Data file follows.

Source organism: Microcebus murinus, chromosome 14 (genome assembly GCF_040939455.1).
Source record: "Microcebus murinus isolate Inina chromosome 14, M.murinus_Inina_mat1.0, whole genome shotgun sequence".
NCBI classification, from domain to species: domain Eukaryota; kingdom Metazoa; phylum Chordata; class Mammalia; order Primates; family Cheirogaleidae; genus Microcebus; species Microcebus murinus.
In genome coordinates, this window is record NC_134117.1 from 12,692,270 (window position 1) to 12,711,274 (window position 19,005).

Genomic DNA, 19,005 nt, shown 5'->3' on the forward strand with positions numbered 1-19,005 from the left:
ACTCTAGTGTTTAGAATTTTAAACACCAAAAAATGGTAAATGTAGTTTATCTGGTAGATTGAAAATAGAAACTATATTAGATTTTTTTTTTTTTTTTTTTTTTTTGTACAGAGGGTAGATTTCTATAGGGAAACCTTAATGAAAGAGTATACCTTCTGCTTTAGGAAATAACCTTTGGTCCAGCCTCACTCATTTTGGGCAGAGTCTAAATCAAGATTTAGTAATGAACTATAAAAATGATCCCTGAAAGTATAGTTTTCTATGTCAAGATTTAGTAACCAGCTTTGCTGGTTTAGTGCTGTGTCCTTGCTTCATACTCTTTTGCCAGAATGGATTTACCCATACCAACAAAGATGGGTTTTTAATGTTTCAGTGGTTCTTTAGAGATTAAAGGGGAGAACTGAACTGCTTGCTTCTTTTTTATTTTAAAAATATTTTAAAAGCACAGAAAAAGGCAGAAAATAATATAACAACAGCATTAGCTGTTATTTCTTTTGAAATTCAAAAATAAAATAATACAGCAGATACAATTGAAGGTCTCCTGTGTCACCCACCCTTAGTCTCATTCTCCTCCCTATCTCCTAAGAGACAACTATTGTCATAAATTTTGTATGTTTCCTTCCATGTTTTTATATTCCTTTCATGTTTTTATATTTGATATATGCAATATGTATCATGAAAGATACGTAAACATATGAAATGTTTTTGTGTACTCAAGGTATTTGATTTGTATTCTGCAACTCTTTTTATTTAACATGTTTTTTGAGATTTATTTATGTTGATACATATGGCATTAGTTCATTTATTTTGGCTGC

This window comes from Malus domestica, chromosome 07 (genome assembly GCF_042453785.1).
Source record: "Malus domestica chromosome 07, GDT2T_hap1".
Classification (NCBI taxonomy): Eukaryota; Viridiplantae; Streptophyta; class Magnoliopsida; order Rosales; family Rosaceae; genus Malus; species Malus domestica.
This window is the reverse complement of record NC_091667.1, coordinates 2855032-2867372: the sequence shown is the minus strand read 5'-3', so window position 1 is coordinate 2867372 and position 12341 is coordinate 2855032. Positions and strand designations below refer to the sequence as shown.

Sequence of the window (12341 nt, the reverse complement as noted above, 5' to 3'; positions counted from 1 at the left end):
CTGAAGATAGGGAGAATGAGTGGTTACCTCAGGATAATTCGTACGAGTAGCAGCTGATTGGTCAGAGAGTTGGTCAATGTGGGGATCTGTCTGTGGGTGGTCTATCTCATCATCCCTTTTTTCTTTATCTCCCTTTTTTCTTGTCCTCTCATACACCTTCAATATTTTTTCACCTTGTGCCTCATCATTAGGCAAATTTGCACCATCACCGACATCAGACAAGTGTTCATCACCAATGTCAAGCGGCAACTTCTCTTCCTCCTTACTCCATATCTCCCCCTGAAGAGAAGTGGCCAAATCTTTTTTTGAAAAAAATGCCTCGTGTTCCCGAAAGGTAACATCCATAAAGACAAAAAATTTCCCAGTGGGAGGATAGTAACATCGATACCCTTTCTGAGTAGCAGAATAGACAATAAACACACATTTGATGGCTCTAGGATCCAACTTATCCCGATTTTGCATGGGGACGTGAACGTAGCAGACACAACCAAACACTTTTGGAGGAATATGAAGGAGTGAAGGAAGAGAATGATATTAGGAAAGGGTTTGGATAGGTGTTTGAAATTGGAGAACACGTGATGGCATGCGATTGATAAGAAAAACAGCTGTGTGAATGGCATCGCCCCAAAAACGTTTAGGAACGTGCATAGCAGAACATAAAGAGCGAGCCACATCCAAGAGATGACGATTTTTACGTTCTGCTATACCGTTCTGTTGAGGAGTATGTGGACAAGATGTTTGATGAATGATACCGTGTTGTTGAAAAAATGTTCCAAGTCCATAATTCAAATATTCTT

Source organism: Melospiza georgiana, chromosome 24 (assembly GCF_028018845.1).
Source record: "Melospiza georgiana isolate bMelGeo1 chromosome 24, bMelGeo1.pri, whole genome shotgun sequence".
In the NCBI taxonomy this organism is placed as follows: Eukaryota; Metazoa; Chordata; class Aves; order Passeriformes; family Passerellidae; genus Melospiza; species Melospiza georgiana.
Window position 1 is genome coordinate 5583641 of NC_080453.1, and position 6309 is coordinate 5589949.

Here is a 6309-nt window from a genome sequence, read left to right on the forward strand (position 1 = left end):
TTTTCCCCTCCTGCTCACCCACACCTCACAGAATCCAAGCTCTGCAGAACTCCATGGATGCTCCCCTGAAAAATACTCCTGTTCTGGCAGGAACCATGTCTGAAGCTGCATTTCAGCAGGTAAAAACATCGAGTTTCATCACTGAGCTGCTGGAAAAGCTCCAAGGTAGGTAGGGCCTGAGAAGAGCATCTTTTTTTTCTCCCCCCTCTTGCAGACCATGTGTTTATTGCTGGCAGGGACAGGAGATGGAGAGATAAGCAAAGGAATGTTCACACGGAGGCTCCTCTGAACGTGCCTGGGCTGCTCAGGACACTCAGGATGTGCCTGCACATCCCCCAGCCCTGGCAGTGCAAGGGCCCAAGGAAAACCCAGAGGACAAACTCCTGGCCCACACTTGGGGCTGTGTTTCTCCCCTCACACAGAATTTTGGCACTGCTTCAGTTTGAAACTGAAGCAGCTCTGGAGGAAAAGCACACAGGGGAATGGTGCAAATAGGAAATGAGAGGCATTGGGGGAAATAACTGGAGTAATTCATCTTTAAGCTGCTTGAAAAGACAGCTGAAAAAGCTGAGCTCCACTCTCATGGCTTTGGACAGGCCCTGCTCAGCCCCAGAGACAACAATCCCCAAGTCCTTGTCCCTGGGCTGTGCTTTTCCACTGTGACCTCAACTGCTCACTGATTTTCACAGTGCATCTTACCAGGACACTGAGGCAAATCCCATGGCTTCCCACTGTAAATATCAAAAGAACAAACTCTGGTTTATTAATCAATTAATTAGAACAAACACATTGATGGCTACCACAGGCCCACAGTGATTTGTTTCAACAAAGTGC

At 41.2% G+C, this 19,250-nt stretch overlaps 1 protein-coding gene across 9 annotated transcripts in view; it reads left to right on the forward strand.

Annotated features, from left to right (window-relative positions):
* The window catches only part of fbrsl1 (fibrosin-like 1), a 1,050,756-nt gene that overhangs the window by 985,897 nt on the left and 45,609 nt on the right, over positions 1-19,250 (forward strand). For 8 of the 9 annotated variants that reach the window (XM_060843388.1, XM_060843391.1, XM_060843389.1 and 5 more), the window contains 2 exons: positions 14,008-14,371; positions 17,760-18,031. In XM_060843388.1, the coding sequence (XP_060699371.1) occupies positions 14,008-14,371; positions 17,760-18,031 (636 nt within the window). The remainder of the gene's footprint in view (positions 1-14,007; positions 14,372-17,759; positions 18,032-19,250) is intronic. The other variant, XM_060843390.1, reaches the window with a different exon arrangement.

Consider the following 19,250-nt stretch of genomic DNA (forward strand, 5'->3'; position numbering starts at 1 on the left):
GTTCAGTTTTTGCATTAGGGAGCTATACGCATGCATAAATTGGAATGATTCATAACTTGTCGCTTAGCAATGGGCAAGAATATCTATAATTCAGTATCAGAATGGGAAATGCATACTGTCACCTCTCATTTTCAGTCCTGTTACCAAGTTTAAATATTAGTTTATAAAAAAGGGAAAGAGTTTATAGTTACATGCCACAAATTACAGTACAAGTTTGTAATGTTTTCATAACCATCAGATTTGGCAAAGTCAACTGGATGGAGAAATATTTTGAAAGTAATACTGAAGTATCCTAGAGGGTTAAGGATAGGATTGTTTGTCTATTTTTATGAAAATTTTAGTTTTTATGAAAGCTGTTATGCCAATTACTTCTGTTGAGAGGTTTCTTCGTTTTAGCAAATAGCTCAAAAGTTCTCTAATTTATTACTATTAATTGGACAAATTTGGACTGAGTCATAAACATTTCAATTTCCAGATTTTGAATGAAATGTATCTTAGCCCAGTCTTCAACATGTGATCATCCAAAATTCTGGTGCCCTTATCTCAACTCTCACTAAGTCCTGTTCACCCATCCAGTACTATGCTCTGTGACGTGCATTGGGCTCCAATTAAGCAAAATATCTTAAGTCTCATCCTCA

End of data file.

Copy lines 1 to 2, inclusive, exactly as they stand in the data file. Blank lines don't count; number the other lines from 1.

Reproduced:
Source organism: Microcebus murinus, chromosome 14 (genome assembly GCF_040939455.1).
Source record: "Microcebus murinus isolate Inina chromosome 14, M.murinus_Inina_mat1.0, whole genome shotgun sequence".